You are not currently logged in.
Access JSTOR through your library or other institution:
If You Use a Screen ReaderThis content is available through Read Online (Free) program, which relies on page scans. Since scans are not currently available to screen readers, please contact JSTOR User Support for access. We'll provide a PDF copy for your screen reader.
Interactions Between Major Genes and Polygenes in the Determination of the Mimetic Patterns of Papilio dardanus
C. A. Clarke and P. M. Sheppard
Vol. 17, No. 4 (Dec., 1963), pp. 404-413
Published by: Society for the Study of Evolution
Stable URL: http://www.jstor.org/stable/2407091
Page Count: 10
Since scans are not currently available to screen readers, please contact JSTOR User Support for access. We'll provide a PDF copy for your screen reader.
Preview not available
Preview not available
1. In the butterfly Papilio dardanus racial crosses have been carried out between some of the mimetic forms found on the African mainland and the malelike non-mimetic race meriones from Madagascar. F~2, F2, and backcross hybrids were obtained. 2. Great variability was found in the F~1 and greater still in the F2 hybrids compared with that in the parent races. This indicates that each race has a coadapted gene complex which insures a low degree of variability in the phenotypic expression of the major genes, and that this is markedly disturbed in these race crosses. 3. There was marked infertility of the F2 parents, and the data suggest that meriones merits designation as a subspecies. 4. In the backcrosses to the main African stock there was great variability in the homozygous mimetic forms, the mimicry often being very poor. This is attributed to the introduction of the Madagascar stock which, as it is non-mimetic, cannot have been adjusted to produce good mimicry in the presence of the appropriate major genes for the mimetic pattern. 5. These crosses supply more evidence that both the mimetic and non-mimetic patterns in Papilio dardanus are stablized by natural selection, which results in highly coadapted gene complexes whereby the major genes produce the most advantageous effects.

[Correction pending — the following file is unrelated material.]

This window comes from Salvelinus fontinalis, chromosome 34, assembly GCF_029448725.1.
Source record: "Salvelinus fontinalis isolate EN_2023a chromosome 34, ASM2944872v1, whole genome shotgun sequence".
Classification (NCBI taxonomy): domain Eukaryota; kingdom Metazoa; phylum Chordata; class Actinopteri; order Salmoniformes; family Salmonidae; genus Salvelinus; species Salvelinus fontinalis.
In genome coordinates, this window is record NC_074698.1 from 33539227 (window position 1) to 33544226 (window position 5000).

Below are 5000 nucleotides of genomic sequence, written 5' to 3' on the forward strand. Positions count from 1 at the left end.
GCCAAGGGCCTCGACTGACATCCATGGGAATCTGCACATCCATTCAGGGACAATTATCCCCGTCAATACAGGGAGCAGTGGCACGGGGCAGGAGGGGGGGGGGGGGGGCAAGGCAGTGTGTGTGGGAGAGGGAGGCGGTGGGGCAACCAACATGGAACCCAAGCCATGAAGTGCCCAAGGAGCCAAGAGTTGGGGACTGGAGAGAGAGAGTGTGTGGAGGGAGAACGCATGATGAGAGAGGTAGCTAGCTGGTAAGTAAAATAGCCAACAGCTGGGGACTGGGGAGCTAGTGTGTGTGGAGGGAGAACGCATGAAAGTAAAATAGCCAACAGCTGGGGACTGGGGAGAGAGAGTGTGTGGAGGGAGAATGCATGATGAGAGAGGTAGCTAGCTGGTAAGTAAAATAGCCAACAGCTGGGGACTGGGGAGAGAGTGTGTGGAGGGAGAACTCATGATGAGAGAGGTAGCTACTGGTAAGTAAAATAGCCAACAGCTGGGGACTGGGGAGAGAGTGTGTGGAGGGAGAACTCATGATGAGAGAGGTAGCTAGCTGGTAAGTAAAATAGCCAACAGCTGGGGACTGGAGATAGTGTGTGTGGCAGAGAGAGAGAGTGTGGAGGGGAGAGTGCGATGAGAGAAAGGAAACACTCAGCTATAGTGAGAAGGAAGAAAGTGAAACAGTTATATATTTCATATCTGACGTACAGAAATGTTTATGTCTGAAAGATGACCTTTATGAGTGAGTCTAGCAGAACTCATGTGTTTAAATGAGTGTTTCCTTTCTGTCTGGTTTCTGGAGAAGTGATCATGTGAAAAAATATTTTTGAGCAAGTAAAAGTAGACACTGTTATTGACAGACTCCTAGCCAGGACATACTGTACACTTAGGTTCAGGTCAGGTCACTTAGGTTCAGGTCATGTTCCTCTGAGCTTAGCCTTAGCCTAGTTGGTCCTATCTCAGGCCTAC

Evolution © 1963 Society for the Study of Evolution